NEW YORK —
A campaign by animal-rights activists to abolish horse-drawn carriage rides in New York gained a powerful supporter with the election of Mayor Bill De Blasio last fall, or so it seemed at first. Even before he was inaugurated, the new mayor said he planned to move "quickly and aggressively" to ban the horse-drawn carriages, which take passengers on rides through Central Park and, at certain hours, along some Manhattan streets.
"They're not humane; they're not appropriate to the year 2014. It's over," De Blasio told a crowd last December. Those in agreement include the Humane Society and the American Society for the Prevention of Cruelty to Animals, which is responsible for policing the treatment of the carriage horses.
Yet polls show that most New Yorkers want to keep the horses. "We're an iconic part of New York City," said driver Christina Hansen. "Even people who don't necessarily take a carriage ride, just being near the horses on Central Park West gives people the opportunity to interact with them, to see how horses work in partnership with people."
The industry, which employs about 300 people and 200 draft horses, is regulated by a myriad of animal-welfare rules. Horses may not be worked long hours or in very hot or cold weather, and must have regular veterinary check-ups. Each horse must also be sent for a five-week annual "vacation" in a Pennsylvania pasture.
Driver Conor McHugh helps manage one of the stables in the city. He said every horse has ample room, good feed, and contact with other horses in the next stall.
"All we want a horse to do is just give a nice walk through the park. It's relatively easy for the horses, and it's a good life for what I would call a working-class horse," he said, adding that draft horses bred to work would not do well if they spent their lives in pastures. "Their work is their exercise, and it gives them a purpose, and earns their keep," he said.
Allie Feldman, executive director of New Yorkers for Clean, Livable and Safe Streets (NYCLASS), the main group fighting to abolish the horse carriages, scoffed at that. "Anybody who knows horses knows that horses don't need five consecutive weeks of vacation," she said. "They need daily turn-out. There's no pasture in Manhattan for these horses to go to. They live their lives between the shafts of the carriage and the shafts of their stalls. They don't have time to roll, to socialize, to graze."
Feldman said that horses inevitably suffer from the noise and unpredictability of congested city streets. She and other opponents also point to occasional accidents when carriage horses have bolted and to incidents of abusive treatment or neglect by owners. However, her group does not object to mounted police horses, although their conditions are similar. It also has not campaigned against the Aqueduct Race Track in the city, where at least ten horses have died in the last five years.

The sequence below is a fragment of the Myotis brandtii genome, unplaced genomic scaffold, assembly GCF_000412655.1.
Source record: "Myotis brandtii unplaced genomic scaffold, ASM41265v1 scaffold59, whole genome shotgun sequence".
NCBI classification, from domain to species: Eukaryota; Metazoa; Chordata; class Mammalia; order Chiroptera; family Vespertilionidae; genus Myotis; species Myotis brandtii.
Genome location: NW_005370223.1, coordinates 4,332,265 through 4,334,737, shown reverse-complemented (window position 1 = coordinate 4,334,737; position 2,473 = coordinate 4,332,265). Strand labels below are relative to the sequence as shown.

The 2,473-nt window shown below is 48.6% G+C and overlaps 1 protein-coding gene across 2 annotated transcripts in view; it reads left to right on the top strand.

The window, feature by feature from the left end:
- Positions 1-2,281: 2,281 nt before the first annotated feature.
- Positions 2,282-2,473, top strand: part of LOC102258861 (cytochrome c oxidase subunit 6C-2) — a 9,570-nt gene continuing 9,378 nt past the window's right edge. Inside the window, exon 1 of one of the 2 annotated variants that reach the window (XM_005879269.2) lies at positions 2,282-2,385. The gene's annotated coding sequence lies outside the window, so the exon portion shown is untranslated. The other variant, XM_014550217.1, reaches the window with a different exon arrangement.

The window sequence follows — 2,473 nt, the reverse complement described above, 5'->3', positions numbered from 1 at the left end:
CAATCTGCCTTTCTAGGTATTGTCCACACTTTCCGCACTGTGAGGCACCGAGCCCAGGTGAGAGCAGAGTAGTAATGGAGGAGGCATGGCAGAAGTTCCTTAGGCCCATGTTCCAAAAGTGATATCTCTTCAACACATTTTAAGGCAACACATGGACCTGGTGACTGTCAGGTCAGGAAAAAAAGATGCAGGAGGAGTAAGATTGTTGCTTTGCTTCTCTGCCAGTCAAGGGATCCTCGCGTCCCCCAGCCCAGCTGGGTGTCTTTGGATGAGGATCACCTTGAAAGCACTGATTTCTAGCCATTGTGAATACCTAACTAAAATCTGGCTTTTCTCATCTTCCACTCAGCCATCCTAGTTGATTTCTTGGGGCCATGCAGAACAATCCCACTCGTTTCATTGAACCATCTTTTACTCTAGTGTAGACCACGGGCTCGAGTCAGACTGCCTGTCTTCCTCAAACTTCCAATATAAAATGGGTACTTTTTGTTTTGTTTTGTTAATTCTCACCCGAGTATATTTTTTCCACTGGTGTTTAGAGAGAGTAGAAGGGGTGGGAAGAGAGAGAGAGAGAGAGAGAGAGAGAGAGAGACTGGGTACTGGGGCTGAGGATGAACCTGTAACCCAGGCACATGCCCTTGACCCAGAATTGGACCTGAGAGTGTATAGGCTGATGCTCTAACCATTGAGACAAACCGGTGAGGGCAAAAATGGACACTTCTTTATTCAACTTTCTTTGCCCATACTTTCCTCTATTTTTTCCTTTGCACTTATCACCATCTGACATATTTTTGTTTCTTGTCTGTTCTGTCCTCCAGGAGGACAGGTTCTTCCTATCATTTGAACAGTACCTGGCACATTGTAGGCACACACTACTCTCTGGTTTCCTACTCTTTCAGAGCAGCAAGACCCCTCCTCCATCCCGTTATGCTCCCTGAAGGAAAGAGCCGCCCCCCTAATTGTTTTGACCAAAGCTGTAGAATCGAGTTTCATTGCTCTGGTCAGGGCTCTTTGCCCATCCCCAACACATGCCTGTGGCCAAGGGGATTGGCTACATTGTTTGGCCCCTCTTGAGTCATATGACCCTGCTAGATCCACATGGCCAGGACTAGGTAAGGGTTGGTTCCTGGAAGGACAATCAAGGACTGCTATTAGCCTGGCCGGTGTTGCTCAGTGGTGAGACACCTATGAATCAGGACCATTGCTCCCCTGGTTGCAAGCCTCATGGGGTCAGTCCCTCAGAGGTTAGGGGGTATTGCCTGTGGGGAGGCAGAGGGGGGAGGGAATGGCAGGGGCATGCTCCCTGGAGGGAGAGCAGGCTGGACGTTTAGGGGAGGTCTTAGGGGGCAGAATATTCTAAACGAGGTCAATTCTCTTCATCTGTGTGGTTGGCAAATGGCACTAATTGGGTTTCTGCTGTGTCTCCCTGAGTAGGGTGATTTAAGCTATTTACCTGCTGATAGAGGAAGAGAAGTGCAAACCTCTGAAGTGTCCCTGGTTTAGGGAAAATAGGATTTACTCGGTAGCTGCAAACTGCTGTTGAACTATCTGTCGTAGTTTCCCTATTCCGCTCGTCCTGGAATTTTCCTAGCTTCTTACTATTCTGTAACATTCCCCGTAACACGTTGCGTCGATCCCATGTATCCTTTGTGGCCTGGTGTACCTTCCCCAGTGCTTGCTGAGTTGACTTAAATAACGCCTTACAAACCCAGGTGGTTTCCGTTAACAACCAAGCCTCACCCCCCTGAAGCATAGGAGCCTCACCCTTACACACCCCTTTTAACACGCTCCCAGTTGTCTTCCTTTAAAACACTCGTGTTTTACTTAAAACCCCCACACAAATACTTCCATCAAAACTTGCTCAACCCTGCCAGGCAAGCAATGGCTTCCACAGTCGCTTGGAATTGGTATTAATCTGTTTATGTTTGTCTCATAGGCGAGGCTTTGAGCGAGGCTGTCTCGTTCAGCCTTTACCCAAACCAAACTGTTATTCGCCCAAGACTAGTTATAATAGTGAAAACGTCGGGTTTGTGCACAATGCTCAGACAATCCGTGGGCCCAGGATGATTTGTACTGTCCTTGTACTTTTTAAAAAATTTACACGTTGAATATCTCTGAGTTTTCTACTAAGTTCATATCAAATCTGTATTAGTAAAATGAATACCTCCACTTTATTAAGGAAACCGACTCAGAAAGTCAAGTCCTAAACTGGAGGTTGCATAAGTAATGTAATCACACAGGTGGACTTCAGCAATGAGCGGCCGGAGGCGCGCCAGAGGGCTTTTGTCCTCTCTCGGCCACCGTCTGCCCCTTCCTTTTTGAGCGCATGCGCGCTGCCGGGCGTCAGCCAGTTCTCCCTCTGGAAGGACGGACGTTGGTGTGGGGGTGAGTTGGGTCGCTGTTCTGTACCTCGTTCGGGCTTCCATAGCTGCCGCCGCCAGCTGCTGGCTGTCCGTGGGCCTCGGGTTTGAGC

Feldman appeared confident in January that a carriage-horse ban would sail through the New York City Council. "We helped elect 39 pro-animal City Council members, and we're going to be holding them all to their commitment to ban horse-drawn carriages," she said.
The proposed legislation, which has not been introduced in the City Council, would replace the horse-drawn carriages with electric vehicles modeled to look like antique cars, each costing $150,000 to $175,000, according to NYCLASS, which commissioned a prototype. The horses would be sent to live out their lives in farm sanctuaries. A more economical proposal would retrofit the carriages themselves with motors.
But defenders of the horse-carriages have turned out to be numerous than expected, and even some supporters are doubtful that tourists would pay to ride through Central Park in cars of any kind. The Central Park Conservancy, the group that manages Central Park, said it opposed allowing motor vehicles inside the park.
In recent weeks, Mayor De Blasio has also drawn back slightly, saying that the ban is not an immediate priority.
According to reports in the New York Daily News, which is running a petition campaign defending the industry, De Blasio received about $50,000 in campaign contributions from backers of NYCLASS. The group also spent a reported $1.1 million to defeat the early frontrunner in the mayoral race, Christine Quinn, after she refused to support the drive to abolish carriage horses.